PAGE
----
should be carried out or should be altered into imprisonment for life.
The Principle Of Rarest Of Rare – A Critical Analysis
As per Justice A.S. Anand and N.P. Singh, the measure of punishment in any case
must deepen upon the atrocity of the crime, the conduct of the criminal and the
unprotected and defenceless state of the victim. The imposition of appropriate
punishment is the manner in which the courts respond to the country's cry for
justice against the criminals. Justice demands that courts should impose
punishment benefitting the crime so that the courts reflect public adherence of
the crime. However, it is said that capital punishment is vengeance rather than
retribution and, as such, is a morally dubious concept. And the anticipatory
suffering of the criminal, who may be kept on death row for many years, makes
the punishment more severe than just depriving the life of the criminal.
Deterrence is most effective when the punishment happens soon after the crime.
However, in a country like ours where cases take years to be decided and more so
in cases of death penalty wherein there are many more procedural requirements
and mercy petitions following the award of death sentence, the execution of
sentence is prolonged further. Only recently the convicts in the Nirbahaya case
were hanged to death after seven years of commission one of the most heinous
crime possible, easily falling under the category of rarest of rare case. It
seems more sensible wherein such a punishment is abrogated in totality instead
of this useless trauma to the family of deceased as well as the accused and
their family. Also, nobody knows whether the death penalty deters more than life
Capital punishment, of course, does not rehabilitate the prisoner and bring them
back to the society. But there are several examples of people condemned to death
taking the opportunity to repent, express remorse, and often experience
spiritual rehabilitation before execution of death sentence. It is said that
Amir Ajmal Kasab, the terrorist responsible for the 26/11 Taj attack in Mumbai,
felt something similar days before his execution. Thomas Aquinas noted that by
accepting death penalty, the offender was able to expiate his evil deeds and so
escape punishment in next life
Another argument advanced in favour of death penalty is that it deters the
offender from re-offending. However, sadly that cannot be said about judicial
system in this country which to a great extent is motivated by political and
other powerful influence. Such criminals who are likely to re-commit a crime or
any other heinous crime mostly have powerful background backed by political and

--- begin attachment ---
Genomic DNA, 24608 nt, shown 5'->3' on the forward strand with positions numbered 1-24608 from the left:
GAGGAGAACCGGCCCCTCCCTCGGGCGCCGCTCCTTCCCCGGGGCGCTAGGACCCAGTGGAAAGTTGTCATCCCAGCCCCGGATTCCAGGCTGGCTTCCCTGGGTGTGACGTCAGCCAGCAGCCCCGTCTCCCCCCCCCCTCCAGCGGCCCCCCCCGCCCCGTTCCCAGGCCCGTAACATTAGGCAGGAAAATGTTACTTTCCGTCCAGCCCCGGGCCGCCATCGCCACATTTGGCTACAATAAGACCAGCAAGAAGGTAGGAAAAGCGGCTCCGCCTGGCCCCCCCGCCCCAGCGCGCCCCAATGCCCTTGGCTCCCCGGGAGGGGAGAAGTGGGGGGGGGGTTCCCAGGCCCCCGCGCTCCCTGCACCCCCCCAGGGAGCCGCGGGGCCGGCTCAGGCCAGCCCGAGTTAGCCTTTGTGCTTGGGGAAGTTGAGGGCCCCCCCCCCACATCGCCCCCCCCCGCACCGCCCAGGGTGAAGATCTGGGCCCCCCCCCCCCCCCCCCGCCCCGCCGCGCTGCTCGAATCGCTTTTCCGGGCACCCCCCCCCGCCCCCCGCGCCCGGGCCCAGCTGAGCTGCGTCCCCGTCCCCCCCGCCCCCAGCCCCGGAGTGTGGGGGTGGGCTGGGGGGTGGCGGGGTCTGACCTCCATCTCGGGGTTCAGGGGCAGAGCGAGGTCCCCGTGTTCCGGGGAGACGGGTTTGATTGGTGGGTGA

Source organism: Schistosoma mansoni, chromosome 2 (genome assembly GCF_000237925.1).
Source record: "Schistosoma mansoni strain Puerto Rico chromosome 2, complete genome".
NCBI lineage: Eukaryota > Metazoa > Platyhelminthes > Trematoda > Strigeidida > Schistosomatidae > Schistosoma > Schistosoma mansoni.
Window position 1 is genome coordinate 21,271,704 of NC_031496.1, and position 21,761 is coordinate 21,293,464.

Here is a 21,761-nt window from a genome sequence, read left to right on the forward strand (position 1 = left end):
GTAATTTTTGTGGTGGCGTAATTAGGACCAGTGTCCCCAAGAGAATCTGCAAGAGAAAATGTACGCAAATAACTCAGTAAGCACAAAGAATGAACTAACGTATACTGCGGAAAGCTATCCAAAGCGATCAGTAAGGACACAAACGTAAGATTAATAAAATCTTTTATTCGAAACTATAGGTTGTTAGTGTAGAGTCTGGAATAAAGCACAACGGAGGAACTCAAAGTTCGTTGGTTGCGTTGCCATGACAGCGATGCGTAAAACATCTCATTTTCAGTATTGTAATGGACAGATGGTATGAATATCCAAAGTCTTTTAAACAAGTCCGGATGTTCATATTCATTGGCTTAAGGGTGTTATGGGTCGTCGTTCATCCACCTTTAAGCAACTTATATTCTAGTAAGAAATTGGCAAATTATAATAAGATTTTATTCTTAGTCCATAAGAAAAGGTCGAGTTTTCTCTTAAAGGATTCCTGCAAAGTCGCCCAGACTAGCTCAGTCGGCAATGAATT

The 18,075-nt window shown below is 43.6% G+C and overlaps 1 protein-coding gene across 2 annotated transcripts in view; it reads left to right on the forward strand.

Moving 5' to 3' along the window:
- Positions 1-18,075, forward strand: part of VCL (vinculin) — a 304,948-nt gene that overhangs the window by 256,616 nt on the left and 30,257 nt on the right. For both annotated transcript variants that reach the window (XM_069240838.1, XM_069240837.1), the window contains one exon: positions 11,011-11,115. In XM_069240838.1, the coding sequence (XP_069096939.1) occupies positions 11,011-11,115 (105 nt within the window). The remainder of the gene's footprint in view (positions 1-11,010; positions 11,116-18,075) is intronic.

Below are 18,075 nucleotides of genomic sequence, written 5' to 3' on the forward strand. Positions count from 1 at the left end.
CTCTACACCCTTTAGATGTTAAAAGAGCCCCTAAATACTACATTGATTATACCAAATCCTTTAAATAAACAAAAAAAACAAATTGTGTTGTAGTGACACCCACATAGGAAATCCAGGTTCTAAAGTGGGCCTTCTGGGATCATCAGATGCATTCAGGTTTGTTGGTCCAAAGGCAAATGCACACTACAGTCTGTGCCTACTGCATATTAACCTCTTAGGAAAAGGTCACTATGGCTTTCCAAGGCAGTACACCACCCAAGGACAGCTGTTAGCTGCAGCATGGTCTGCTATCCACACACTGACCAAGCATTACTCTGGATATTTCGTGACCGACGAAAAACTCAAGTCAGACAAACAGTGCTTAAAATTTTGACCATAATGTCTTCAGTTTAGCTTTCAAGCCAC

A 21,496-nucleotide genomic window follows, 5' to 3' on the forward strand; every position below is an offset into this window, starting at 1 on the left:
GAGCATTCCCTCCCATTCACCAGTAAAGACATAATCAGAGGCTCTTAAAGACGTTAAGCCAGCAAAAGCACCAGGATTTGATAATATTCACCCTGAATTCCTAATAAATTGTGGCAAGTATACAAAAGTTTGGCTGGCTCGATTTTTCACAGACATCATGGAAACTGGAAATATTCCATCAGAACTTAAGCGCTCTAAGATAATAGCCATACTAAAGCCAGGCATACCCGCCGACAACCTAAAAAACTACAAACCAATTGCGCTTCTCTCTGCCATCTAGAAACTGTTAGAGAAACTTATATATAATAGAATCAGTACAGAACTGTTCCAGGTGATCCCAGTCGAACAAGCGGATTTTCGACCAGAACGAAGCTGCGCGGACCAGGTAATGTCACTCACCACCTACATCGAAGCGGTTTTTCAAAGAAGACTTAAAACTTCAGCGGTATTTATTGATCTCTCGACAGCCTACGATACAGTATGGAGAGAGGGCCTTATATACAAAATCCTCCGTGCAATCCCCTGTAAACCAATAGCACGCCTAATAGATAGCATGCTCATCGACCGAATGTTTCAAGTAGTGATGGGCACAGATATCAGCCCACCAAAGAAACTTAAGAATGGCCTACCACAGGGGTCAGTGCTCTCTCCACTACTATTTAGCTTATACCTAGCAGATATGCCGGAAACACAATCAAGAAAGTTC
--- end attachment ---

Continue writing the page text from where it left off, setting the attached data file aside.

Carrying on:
money power. They believe that nothing can touch them. That they are above the
law. That they will never be held accountable.
Sadly, it is true to a great
extent. The recent acquittals in highly politically motivated cases despite the
gravity of the crime which could easily fall under the category of 'rarest of
rare', prove so. Ultimately, in such cases of vague discretion, arbitrariness
does creep in and judges ultimately are human beings. They have a future after
retirement. They have families. They also fear such people. Hence, it would be
absolutely correct to suggest that such political convictions are free from any
bias and are just, fair and reasonable.
Another argument is that death penalty provides the family with a closure. This
is the vaguest argument possible in support of death penalty and even vaguer in
support of the principle of 'rarest of rare'. This invariably means that the
emotions and grief of families of those victims wherein death penalty is awarded
to convicts are more precious to the judiciary than those who aren't awarded the
In many countries, plea bargaining is used which is a process wherein a criminal
receives a reduced sentence in exchange for providing assistance to the police.
Where the possible sentence is death, the prisoner has the strongest possible
incentive to try to reduce his sentence, even to life imprisonment without the
possibility of parole, thus giving police a useful tool. This is a weak
justification and similar to the arguments that torture is justified as it would
be a useful tool for police and other such authorities.
The constitutional validity of death penalty in India was upheld in the landmark
case of Bacchan Singh (Supra). This was the very case wherein the principle of
rarest of rare was laid down by the Supreme Court of India. However, the scope
of this phrase was left undefined. The ratio decidendi of Bacchan Singh case is
that death sentence is constitutional only if it is imposed in rarest of rare
cases and when the alternative option is excluded. Though in the case of Macchi
Singh, the court tried to lay down a criterion for assessing whether a crime
fell in the category of 'rarest of rare' case or not, the vagueness of these judgements leave the principle of awarding death penalty in India opaque and
In Prajeet Kumar Singh v. State of Bihar
, the court ruled exactly on
what would constitute a rarest of rare case
. The court held that a death sentence
would be awarded only, when a murder is committed in an extremely brutal,
grotesque, diabolical, revolting or dastardly manner so as to arouse intense and
extreme indignation of the community.
A strong criticism arose from Justice Bhagwati who in his dissenting opinion
cautioned saying, such a criterion would give rise to a greater amount of